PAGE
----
Horticulture Week – 24th June 2020
GCA’s Christine Tacon is retiring after seven years and has listed her successes in a final newsletter, with 10 out of 13 supermarkets at 92-96% complying the code.
She said: “Since the beginning of the emergency I have been urging suppliers to raise any issues straightaway with the retailers. However, from my initial research there is no evidence that suppliers have been raising issues with the Code Compliance Officers or asking for buyers’ decisions to be escalated. If there are issues and they are brought to me for resolution I will as always deal with them on a case-by-case basis but they should first be raised with the retailers directly at the earliest opportunity.
“The Government is appointing my successor and I am expecting an announcement shortly. My successor will take office at a good time. The initial work of the GCA is largely done and I believe the Code provided the framework for progress as well as the flexibility required to maintain groceries supply to consumers at the most difficult of times
In the GCA’s new annual report (www.gov.uk/gca) Tacon highlights areas of progress:
• An increase in competition in the sector as three more retailers have exceeded £1 billion turnover of groceries and been designated by the Competition and Markets Authority.
• “Working between retailers and suppliers has become more efficient, for example the business practices implemented in response to inconsistencies arising as a result of drop and drive have eliminated masses of paperwork as well as reducing time wasted on challenges.”
• “Suppliers feel more able to challenge the retailers to get the best joint solutions – no longer is the response ‘how high?’ when the retailers ask them to jump.”
• “Fresh produce suppliers have been growing in size and are confident under the protection of the Code to work closely and on longer contracts with retailers and consumers have benefitted from an increase in innovative products on the supermarket shelves, created by a growing number of speciality suppliers.”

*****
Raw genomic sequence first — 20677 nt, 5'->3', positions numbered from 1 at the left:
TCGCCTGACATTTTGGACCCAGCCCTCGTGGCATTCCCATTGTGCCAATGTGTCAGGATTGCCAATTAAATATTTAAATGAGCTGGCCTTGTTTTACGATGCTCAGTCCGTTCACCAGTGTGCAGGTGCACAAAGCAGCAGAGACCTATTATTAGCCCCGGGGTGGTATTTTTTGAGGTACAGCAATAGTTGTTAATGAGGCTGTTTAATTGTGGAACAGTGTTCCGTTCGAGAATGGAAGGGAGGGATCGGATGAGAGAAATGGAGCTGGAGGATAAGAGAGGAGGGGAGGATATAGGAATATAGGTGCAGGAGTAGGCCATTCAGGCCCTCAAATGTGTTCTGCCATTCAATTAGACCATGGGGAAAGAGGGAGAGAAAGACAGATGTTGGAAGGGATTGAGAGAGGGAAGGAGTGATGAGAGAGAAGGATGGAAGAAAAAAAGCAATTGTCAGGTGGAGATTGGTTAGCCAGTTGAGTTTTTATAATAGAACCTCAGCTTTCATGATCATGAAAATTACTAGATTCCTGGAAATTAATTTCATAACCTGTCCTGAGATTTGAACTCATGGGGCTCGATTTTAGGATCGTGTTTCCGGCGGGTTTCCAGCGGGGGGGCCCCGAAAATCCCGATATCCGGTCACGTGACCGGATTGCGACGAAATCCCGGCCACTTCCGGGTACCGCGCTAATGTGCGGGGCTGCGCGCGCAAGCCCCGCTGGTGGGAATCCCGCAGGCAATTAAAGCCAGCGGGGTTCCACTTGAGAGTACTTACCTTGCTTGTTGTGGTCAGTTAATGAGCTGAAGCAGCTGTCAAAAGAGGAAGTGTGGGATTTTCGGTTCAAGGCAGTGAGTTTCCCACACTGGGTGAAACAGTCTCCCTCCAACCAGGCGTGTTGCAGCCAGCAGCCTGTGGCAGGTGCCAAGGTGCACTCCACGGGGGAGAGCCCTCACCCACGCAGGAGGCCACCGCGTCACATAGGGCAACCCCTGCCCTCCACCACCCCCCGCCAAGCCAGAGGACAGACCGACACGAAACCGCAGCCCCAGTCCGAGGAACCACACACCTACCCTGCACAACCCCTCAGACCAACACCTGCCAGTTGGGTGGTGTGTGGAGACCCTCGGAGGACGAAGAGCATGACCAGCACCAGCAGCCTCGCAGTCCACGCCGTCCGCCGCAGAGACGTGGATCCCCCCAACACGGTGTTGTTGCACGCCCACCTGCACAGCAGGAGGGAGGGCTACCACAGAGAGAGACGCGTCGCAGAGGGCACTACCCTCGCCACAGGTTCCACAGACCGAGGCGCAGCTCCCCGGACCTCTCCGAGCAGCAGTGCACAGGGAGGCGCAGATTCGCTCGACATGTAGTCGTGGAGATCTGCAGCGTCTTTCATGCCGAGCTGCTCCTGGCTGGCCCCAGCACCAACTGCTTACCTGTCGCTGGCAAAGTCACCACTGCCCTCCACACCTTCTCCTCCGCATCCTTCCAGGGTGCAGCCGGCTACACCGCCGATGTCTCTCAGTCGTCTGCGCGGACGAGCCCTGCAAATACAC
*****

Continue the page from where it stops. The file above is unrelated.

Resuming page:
• “The original 10 regulated retailers are now exemplars among businesses for paying on time. The Duty to Report on Payment Practices and Performance shows they paid between 93% and 100% per cent of all their invoices on time, whereas only 13% of all the suppliers to those retailers achieved the same level of prompt payment.”
The seventh GCA survey ran from 4 February to 29 March and attracted a record number of responses, including 1,480 from direct suppliers. The number of suppliers experiencing a Code-related issue fell to an all-time low. The figure is now just 36%, down from 79% in 2014.
Last year’s top concern for suppliers – forecasting – fell from 15% to 13%.
Delay in payments and de-listing – the other most common issues experienced by suppliers – are both now at their lowest reported level at 12% apiece.
Ten retailers are rated between 92% and 96% as complying consistently well or mostly with the Code.